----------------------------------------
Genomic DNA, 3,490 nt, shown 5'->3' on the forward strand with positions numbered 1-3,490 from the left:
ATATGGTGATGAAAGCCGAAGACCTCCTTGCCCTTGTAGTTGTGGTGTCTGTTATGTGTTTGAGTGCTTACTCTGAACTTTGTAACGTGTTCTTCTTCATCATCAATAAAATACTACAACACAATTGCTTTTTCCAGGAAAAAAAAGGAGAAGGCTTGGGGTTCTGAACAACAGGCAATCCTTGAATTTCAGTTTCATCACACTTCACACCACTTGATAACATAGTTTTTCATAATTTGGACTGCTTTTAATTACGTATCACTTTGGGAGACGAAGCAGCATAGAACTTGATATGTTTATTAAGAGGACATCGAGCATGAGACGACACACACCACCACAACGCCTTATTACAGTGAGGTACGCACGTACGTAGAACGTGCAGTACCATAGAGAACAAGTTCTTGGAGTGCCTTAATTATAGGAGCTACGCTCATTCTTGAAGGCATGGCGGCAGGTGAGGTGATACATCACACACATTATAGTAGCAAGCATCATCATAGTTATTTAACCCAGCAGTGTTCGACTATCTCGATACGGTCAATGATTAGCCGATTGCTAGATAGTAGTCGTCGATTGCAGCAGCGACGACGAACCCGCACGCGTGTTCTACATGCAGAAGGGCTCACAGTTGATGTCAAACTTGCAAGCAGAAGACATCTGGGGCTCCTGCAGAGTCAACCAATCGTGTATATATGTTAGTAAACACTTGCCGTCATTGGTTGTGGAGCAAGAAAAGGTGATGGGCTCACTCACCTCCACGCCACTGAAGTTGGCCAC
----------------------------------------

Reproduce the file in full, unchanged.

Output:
Genomic DNA, 3,490 nt, shown 5'->3' on the forward strand with positions numbered 1-3,490 from the left:
ATATGGTGATGAAAGCCGAAGACCTCCTTGCCCTTGTAGTTGTGGTGTCTGTTATGTGTTTGAGTGCTTACTCTGAACTTTGTAACGTGTTCTTCTTCATCATCAATAAAATACTACAACACAATTGCTTTTTCCAGGAAAAAAAAGGAGAAGGCTTGGGGTTCTGAACAACAGGCAATCCTTGAATTTCAGTTTCATCACACTTCACACCACTTGATAACATAGTTTTTCATAATTTGGACTGCTTTTAATTACGTATCACTTTGGGAGACGAAGCAGCATAGAACTTGATATGTTTATTAAGAGGACATCGAGCATGAGACGACACACACCACCACAACGCCTTATTACAGTGAGGTACGCACGTACGTAGAACGTGCAGTACCATAGAGAACAAGTTCTTGGAGTGCCTTAATTATAGGAGCTACGCTCATTCTTGAAGGCATGGCGGCAGGTGAGGTGATACATCACACACATTATAGTAGCAAGCATCATCATAGTTATTTAACCCAGCAGTGTTCGACTATCTCGATACGGTCAATGATTAGCCGATTGCTAGATAGTAGTCGTCGATTGCAGCAGCGACGACGAACCCGCACGCGTGTTCTACATGCAGAAGGGCTCACAGTTGATGTCAAACTTGCAAGCAGAAGACATCTGGGGCTCCTGCAGAGTCAACCAATCGTGTATATATGTTAGTAAACACTTGCCGTCATTGGTTGTGGAGCAAGAAAAGGTGATGGGCTCACTCACCTCCACGCCACTGAAGTTGGCCAC